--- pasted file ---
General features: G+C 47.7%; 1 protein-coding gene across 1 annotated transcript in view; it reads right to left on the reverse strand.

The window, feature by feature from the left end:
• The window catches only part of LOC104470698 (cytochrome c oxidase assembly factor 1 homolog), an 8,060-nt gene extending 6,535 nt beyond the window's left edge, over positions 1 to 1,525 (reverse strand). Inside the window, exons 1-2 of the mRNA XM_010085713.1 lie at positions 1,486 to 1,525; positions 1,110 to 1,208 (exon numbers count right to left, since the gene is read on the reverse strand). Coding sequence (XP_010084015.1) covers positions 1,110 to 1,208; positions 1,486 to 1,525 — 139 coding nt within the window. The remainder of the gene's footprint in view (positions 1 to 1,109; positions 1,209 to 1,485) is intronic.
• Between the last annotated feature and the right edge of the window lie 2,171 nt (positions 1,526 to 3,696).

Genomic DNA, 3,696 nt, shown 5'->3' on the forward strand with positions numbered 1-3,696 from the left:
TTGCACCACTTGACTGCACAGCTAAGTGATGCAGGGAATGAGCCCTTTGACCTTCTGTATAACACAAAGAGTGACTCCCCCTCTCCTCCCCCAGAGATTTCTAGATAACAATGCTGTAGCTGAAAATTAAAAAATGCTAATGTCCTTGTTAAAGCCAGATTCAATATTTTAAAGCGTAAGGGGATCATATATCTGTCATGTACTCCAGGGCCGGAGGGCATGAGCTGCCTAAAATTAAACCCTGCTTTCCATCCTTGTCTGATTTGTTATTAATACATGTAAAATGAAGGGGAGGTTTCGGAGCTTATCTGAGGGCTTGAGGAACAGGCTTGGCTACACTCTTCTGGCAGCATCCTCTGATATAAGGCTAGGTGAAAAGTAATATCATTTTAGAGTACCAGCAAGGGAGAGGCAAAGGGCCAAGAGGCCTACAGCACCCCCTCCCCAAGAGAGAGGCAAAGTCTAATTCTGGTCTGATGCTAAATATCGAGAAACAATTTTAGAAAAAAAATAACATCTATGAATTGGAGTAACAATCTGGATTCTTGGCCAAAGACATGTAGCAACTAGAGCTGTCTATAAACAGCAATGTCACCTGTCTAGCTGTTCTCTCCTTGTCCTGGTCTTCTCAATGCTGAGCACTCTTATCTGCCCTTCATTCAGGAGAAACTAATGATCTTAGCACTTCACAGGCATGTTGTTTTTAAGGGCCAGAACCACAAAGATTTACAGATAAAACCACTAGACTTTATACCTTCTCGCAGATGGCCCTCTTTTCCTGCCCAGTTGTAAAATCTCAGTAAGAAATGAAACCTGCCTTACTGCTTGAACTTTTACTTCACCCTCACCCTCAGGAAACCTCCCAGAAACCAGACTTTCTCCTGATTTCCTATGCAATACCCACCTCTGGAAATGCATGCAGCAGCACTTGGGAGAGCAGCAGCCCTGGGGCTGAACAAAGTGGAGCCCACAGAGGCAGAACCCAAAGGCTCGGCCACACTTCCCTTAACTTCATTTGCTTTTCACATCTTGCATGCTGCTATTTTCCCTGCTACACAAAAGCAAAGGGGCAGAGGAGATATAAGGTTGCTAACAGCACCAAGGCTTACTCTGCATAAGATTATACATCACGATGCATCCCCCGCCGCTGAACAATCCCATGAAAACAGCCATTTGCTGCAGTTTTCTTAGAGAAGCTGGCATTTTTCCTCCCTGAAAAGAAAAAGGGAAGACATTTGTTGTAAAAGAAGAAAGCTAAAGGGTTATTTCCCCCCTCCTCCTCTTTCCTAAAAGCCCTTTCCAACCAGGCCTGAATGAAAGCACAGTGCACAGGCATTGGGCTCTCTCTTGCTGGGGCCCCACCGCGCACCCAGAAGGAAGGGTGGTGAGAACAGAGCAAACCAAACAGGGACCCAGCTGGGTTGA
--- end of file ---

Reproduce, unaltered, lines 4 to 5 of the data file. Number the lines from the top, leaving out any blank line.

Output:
• Between the last annotated feature and the right edge of the window lie 2,171 nt (positions 1,526 to 3,696).

Genomic DNA, 3,696 nt, shown 5'->3' on the forward strand with positions numbered 1-3,696 from the left: